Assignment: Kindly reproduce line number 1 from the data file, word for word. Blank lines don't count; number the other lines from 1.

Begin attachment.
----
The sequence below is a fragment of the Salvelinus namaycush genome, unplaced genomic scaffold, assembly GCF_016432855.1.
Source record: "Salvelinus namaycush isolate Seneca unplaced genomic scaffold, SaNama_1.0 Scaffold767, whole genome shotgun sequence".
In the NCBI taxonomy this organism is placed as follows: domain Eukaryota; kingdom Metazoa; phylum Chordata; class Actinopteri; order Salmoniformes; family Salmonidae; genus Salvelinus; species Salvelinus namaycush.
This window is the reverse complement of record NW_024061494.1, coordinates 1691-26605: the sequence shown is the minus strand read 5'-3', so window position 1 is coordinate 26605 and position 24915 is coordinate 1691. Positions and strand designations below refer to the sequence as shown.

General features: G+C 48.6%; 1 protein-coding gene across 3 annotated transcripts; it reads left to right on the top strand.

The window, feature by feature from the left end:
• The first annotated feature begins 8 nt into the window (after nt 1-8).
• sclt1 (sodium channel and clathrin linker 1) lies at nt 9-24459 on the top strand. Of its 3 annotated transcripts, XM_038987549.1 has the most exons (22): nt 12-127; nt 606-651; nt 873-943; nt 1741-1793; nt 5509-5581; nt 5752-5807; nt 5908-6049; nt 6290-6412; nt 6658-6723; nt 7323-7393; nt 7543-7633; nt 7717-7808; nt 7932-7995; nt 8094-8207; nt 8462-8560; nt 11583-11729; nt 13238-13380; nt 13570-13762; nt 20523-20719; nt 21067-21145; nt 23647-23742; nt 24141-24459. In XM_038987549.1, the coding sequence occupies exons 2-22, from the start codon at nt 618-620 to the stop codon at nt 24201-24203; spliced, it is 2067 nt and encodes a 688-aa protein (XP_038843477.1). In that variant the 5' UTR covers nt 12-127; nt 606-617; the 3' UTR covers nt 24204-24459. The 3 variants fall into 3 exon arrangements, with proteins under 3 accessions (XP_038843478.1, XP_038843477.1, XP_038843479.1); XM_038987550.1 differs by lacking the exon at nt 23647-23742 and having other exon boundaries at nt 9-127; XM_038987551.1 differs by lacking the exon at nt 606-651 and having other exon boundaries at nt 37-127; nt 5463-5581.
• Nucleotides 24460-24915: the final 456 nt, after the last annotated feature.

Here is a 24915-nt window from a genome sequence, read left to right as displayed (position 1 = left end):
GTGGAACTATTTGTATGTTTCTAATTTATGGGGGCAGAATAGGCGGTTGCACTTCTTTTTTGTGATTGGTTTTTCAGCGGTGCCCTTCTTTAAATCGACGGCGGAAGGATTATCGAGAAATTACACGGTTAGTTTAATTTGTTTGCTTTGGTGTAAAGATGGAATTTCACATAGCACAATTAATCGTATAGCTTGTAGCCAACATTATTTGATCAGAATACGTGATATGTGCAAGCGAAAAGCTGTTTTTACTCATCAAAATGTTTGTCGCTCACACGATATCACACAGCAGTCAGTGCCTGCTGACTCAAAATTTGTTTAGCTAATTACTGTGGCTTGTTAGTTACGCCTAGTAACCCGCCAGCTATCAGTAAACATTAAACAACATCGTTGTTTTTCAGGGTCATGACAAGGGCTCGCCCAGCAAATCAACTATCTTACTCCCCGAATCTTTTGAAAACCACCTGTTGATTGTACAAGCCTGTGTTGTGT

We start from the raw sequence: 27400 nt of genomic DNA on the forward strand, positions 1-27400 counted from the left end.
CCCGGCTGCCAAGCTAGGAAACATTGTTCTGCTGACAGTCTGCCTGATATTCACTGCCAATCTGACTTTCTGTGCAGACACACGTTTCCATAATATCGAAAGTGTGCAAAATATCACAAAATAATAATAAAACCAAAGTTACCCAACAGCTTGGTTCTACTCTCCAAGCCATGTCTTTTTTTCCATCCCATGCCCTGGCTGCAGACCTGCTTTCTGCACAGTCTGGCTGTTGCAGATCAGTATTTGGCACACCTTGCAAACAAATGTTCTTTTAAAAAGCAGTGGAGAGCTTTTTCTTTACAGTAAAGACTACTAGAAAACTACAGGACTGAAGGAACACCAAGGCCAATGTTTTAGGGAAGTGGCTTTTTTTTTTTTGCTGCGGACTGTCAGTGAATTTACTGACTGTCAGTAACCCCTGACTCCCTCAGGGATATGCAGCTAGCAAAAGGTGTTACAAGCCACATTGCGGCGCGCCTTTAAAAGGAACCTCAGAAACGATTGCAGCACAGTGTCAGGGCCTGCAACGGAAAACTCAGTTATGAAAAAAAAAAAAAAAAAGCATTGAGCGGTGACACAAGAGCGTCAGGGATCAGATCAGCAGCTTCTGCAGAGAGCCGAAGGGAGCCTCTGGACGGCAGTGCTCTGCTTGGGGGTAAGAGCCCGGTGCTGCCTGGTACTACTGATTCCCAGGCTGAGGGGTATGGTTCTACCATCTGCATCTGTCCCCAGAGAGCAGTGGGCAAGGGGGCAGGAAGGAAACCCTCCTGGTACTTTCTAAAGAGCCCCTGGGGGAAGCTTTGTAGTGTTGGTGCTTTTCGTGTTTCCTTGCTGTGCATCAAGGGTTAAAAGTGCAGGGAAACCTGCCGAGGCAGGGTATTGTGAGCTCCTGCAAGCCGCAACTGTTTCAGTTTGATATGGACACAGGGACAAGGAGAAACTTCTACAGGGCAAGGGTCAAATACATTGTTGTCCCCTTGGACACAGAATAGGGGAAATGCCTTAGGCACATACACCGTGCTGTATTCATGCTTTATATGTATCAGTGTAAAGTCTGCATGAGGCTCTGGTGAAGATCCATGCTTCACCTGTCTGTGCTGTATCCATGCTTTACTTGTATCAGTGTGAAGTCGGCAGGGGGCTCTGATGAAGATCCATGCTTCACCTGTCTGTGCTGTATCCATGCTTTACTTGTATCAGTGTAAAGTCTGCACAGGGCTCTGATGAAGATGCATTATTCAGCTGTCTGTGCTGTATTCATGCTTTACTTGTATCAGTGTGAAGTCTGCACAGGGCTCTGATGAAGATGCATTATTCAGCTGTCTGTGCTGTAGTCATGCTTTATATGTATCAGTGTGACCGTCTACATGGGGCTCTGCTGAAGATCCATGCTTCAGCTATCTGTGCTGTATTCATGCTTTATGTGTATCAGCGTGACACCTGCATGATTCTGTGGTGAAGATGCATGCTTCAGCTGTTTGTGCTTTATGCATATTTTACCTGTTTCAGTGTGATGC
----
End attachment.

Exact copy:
The sequence below is a fragment of the Salvelinus namaycush genome, unplaced genomic scaffold, assembly GCF_016432855.1.